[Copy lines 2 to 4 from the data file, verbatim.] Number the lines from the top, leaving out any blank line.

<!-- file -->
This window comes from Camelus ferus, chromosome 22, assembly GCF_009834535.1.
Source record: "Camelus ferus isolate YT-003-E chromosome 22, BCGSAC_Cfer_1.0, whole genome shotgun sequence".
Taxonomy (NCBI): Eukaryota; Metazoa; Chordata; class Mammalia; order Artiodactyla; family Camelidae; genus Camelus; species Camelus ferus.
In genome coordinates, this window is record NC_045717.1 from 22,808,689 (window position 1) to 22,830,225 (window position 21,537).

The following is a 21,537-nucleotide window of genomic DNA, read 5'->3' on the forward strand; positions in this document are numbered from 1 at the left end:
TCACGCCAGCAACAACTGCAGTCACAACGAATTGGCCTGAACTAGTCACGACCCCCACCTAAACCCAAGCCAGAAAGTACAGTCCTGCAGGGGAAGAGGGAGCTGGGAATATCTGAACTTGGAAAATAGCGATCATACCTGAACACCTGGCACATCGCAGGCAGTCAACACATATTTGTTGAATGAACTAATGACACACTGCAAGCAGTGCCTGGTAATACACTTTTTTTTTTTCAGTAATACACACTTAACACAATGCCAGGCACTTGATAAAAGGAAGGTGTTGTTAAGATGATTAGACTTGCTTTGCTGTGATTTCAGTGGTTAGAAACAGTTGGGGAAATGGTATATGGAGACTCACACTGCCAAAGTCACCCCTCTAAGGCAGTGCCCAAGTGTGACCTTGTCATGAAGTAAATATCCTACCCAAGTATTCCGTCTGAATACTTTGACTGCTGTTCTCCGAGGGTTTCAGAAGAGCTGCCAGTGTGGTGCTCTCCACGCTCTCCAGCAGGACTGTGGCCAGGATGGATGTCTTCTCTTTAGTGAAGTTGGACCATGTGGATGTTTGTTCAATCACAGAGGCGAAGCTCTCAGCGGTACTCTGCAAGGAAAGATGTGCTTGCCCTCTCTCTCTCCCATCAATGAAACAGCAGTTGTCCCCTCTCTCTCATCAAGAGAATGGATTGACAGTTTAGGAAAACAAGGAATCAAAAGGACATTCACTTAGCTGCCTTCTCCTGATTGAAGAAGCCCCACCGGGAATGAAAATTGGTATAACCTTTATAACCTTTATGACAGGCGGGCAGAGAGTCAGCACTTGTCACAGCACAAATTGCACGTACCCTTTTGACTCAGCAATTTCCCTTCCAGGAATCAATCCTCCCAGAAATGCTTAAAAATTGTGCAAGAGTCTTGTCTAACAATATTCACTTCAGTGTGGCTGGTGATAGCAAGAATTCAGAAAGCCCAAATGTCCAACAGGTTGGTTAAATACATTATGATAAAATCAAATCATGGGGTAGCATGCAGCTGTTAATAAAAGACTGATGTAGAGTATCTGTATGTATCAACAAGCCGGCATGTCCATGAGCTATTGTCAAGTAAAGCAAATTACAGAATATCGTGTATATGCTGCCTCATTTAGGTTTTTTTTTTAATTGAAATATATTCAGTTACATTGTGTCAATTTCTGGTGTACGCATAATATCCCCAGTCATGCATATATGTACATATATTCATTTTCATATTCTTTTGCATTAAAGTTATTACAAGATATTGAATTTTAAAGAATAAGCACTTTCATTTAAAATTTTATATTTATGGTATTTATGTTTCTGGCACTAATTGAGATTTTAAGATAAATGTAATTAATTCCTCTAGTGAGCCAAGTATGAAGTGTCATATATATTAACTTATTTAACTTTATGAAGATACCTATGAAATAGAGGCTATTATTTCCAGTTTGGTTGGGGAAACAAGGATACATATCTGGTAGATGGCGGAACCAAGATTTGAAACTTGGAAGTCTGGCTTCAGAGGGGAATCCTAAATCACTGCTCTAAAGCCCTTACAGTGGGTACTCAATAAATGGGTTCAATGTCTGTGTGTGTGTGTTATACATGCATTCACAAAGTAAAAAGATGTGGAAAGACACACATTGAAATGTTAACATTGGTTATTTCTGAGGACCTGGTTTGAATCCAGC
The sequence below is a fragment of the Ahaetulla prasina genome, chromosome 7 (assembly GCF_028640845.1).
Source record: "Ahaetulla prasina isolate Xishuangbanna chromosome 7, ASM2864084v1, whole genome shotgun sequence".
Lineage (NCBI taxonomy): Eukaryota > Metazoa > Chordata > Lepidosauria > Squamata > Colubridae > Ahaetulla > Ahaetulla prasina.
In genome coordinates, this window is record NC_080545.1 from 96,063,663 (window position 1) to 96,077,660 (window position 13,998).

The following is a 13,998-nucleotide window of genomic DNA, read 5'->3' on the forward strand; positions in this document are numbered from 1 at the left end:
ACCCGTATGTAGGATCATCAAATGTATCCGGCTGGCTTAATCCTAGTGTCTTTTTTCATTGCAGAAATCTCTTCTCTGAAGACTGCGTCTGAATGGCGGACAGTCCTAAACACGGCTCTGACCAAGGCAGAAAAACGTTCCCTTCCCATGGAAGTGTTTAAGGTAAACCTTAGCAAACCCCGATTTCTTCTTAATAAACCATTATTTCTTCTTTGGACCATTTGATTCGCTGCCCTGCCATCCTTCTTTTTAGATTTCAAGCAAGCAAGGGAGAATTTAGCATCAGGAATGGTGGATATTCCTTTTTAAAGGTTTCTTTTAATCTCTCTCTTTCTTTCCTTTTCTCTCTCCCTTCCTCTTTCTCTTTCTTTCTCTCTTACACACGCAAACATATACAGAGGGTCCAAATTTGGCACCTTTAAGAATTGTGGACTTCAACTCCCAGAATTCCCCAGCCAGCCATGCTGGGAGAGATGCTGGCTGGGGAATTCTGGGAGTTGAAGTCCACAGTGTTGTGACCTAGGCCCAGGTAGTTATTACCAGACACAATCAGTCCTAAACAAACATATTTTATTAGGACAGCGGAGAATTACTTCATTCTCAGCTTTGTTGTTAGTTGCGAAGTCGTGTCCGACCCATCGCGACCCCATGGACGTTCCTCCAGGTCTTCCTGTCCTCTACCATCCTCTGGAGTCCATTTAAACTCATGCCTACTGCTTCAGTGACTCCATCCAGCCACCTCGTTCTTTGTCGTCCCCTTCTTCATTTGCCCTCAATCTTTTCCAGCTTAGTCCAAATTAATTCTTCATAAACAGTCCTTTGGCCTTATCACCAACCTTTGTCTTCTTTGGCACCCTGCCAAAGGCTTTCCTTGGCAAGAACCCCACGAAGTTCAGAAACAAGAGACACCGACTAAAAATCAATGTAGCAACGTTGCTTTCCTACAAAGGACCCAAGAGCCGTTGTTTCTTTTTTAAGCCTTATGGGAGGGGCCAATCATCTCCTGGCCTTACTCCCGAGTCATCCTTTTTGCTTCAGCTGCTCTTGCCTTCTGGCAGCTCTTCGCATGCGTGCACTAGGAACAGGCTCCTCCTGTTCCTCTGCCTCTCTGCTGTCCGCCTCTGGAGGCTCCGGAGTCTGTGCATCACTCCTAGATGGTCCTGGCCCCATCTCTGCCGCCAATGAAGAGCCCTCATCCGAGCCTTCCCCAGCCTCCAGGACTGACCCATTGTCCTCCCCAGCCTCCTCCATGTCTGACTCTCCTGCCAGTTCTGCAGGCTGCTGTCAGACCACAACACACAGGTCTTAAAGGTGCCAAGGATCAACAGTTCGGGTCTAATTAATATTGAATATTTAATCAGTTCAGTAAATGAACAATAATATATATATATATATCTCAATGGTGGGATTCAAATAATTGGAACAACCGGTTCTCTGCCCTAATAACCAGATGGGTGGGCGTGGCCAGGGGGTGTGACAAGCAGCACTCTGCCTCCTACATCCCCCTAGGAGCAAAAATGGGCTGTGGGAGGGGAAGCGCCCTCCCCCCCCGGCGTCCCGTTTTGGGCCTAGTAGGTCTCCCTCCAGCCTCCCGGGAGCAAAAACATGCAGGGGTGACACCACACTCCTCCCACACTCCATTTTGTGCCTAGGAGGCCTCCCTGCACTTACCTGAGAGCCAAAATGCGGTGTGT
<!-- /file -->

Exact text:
Source record: "Camelus ferus isolate YT-003-E chromosome 22, BCGSAC_Cfer_1.0, whole genome shotgun sequence".
Taxonomy (NCBI): Eukaryota; Metazoa; Chordata; class Mammalia; order Artiodactyla; family Camelidae; genus Camelus; species Camelus ferus.
In genome coordinates, this window is record NC_045717.1 from 22,808,689 (window position 1) to 22,830,225 (window position 21,537).